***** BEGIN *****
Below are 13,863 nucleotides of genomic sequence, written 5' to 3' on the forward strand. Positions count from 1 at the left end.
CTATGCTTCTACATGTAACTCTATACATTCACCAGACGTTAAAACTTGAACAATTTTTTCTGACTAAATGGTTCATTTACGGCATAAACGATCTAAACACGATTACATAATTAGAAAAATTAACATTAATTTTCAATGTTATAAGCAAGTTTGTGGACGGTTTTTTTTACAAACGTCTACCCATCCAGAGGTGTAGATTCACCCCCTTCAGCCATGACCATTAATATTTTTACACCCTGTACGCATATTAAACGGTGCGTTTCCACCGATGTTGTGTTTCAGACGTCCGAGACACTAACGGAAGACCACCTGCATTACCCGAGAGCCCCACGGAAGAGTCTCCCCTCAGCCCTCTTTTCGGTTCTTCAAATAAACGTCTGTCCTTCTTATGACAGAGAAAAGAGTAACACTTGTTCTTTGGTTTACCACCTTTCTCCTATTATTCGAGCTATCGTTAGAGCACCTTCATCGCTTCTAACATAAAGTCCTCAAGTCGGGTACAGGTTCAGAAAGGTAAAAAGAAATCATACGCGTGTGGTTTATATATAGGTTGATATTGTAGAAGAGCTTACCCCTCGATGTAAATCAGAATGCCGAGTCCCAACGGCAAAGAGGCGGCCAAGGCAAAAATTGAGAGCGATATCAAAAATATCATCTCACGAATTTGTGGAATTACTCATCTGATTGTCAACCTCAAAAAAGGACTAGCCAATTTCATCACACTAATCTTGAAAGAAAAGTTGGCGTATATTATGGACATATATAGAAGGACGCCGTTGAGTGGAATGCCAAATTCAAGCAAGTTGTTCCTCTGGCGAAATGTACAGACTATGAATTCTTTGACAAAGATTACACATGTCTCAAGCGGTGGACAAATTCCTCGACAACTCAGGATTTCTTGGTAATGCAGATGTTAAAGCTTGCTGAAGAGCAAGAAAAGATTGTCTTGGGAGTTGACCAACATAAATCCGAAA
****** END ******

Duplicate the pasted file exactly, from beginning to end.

Below are 13,863 nucleotides of genomic sequence, written 5' to 3' on the forward strand. Positions count from 1 at the left end.
CTATGCTTCTACATGTAACTCTATACATTCACCAGACGTTAAAACTTGAACAATTTTTTCTGACTAAATGGTTCATTTACGGCATAAACGATCTAAACACGATTACATAATTAGAAAAATTAACATTAATTTTCAATGTTATAAGCAAGTTTGTGGACGGTTTTTTTTACAAACGTCTACCCATCCAGAGGTGTAGATTCACCCCCTTCAGCCATGACCATTAATATTTTTACACCCTGTACGCATATTAAACGGTGCGTTTCCACCGATGTTGTGTTTCAGACGTCCGAGACACTAACGGAAGACCACCTGCATTACCCGAGAGCCCCACGGAAGAGTCTCCCCTCAGCCCTCTTTTCGGTTCTTCAAATAAACGTCTGTCCTTCTTATGACAGAGAAAAGAGTAACACTTGTTCTTTGGTTTACCACCTTTCTCCTATTATTCGAGCTATCGTTAGAGCACCTTCATCGCTTCTAACATAAAGTCCTCAAGTCGGGTACAGGTTCAGAAAGGTAAAAAGAAATCATACGCGTGTGGTTTATATATAGGTTGATATTGTAGAAGAGCTTACCCCTCGATGTAAATCAGAATGCCGAGTCCCAACGGCAAAGAGGCGGCCAAGGCAAAAATTGAGAGCGATATCAAAAATATCATCTCACGAATTTGTGGAATTACTCATCTGATTGTCAACCTCAAAAAAGGACTAGCCAATTTCATCACACTAATCTTGAAAGAAAAGTTGGCGTATATTATGGACATATATAGAAGGACGCCGTTGAGTGGAATGCCAAATTCAAGCAAGTTGTTCCTCTGGCGAAATGTACAGACTATGAATTCTTTGACAAAGATTACACATGTCTCAAGCGGTGGACAAATTCCTCGACAACTCAGGATTTCTTGGTAATGCAGATGTTAAAGCTTGCTGAAGAGCAAGAAAAGATTGTCTTGGGAGTTGACCAACATAAATCCGAAA